Wednesday, April 23, 2014
By Lauran Neergaard / The Associated Press
WASHINGTON — In a surprise twist to the decade-plus effort to ease access to morning-after pills, the government is lowering the age limit to 15 for one brand — Plan B One-Step — and will let it be sold over the counter.
This undated image made available by Teva Women's Health shows the packaging for their Plan B One-Step (levonorgestrel) tablet, one of the brands known as the "morning-after pill."
Today, Plan B and its generic competition are sold behind pharmacy counters, and people must prove they're 17 or older to buy the emergency contraception without a prescription. A federal judge had ordered an end to those sales restrictions by next Monday.
But Tuesday, the Food and Drug Administration approved a different approach: Plan B could sit on drugstore shelves next to condoms, spermicides or other women's health products — but to make the purchase, buyers must prove they're 15 or older at the cash register.
Manufacturer Teva Women's Health, which had applied for the compromise path, said it planned to make the switch in a few months.
The question is whether Tuesday's action settles the larger court fight. Earlier this month, U.S. District Judge Edward Korman of New York blasted the Obama administration for imposing the age-17 limit, saying it had let election-year politics trump science and were making it hard for women of any age to obtain emergency contraception in time for it to work.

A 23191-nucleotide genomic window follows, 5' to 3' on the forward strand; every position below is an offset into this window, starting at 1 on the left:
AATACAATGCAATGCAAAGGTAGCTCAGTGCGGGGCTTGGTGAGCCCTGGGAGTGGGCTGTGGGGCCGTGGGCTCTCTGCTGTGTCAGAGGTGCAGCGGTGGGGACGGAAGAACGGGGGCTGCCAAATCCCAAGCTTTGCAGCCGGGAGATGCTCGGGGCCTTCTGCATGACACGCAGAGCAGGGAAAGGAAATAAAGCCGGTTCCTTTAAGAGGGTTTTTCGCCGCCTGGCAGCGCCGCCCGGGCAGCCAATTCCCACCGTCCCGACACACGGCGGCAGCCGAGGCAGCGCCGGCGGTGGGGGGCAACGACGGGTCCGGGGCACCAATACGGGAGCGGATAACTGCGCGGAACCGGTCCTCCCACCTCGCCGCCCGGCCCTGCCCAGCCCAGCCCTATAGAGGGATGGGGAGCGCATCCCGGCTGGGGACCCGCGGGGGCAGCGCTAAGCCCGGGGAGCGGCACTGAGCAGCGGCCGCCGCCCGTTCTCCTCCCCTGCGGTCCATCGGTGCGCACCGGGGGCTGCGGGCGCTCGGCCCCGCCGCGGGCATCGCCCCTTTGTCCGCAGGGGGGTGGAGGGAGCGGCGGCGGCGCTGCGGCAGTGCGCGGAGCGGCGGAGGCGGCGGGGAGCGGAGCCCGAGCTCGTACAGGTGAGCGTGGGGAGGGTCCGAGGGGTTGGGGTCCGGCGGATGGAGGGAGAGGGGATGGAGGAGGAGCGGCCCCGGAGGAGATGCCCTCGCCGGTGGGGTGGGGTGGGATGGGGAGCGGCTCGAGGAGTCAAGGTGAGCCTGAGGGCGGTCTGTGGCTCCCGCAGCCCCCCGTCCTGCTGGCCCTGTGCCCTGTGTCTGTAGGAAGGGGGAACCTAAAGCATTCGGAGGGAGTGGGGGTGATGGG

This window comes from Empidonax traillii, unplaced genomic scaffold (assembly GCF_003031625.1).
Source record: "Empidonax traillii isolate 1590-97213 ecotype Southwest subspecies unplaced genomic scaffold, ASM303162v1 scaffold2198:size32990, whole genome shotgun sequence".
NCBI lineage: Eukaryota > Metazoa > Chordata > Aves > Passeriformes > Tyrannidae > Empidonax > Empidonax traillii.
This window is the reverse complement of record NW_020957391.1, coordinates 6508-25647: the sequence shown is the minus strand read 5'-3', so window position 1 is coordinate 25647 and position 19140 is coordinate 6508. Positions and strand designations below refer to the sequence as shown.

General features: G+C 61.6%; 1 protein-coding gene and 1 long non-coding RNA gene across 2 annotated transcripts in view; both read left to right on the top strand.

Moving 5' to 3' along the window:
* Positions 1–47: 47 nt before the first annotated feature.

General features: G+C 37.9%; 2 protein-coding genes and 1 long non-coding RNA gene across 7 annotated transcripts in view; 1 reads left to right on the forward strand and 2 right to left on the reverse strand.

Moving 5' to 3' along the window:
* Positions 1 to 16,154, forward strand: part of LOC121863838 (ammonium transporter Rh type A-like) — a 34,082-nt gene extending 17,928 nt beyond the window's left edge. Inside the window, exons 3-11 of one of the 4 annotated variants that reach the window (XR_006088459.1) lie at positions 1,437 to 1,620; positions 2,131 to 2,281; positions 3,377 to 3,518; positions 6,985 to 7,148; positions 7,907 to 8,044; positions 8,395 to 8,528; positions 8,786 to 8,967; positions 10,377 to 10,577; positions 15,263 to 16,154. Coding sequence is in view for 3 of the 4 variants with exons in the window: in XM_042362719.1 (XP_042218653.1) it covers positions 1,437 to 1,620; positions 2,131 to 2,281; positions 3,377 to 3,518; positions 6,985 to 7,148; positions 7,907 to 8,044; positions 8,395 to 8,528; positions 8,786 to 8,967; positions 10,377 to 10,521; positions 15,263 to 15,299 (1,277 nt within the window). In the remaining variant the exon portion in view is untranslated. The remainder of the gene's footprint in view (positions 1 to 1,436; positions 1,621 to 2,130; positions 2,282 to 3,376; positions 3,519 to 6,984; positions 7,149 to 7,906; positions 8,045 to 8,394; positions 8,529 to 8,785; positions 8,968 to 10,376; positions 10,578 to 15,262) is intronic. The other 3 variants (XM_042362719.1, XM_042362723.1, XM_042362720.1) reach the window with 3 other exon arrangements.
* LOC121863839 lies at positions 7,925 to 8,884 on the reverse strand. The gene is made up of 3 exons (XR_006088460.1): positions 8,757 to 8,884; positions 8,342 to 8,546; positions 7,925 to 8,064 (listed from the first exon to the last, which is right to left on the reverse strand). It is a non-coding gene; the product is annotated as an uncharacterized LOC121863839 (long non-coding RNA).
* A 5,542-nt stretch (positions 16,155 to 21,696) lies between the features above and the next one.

The FDA said Tuesday's decision was independent of the court case and wasn't intended to address it. The Justice Department remained mum on whether it planned to appeal Korman's ruling by Monday's deadline, and the White House had no immediate comment.
The women's group that sued over the age limits said Tuesday's action is not enough, and it will continue the court fight if necessary.
Lowering the age limit "may reduce delays for some young women but it does nothing to address the significant barriers that far too many women of all ages will still find if they arrive at the drugstore without identification," said Nancy Northup, president of the Center for Reproductive Rights.
The FDA said the Plan B One-Step will be packaged with a product code that prompts the cashier to verify a customer's age. Anyone who can't provide such proof as a driver's license, birth certificate or passport wouldn't be allowed to complete the purchase. In most states, driver's licenses, the most common form of identification, are issued at age 16.
"While an improvement over current policy, today's announcement is still disappointing," said Marcia D. Greenberger of the National Women's Law Center. "Because all women will be required to show an ID to establish their age, those without IDs could be denied access."
Other advocates called the move promising. "This decision is a step in the right direction for increased access to a product that is a safe and effective method of preventing unintended pregnancies," said Sen. Patty Murray, D-Wash. "It's also a decision that moves us closer to these critical availability decisions being based on science, not politics."
Social conservatives had opposed any efforts to loosen restrictions on sale of the morning-after pill, arguing that it was important for parents and medical professionals to be involved in such decisions involving young girls.
The group Concerned Women for America charged that health officials were putting politics and so-called progress ahead of the health of children as well as women.
"It makes no sense that kids need parental permission to take aspirin at school, but they're free to buy and administer Plan B," Penny Nance, CEO and president of CWA, said in a statement.
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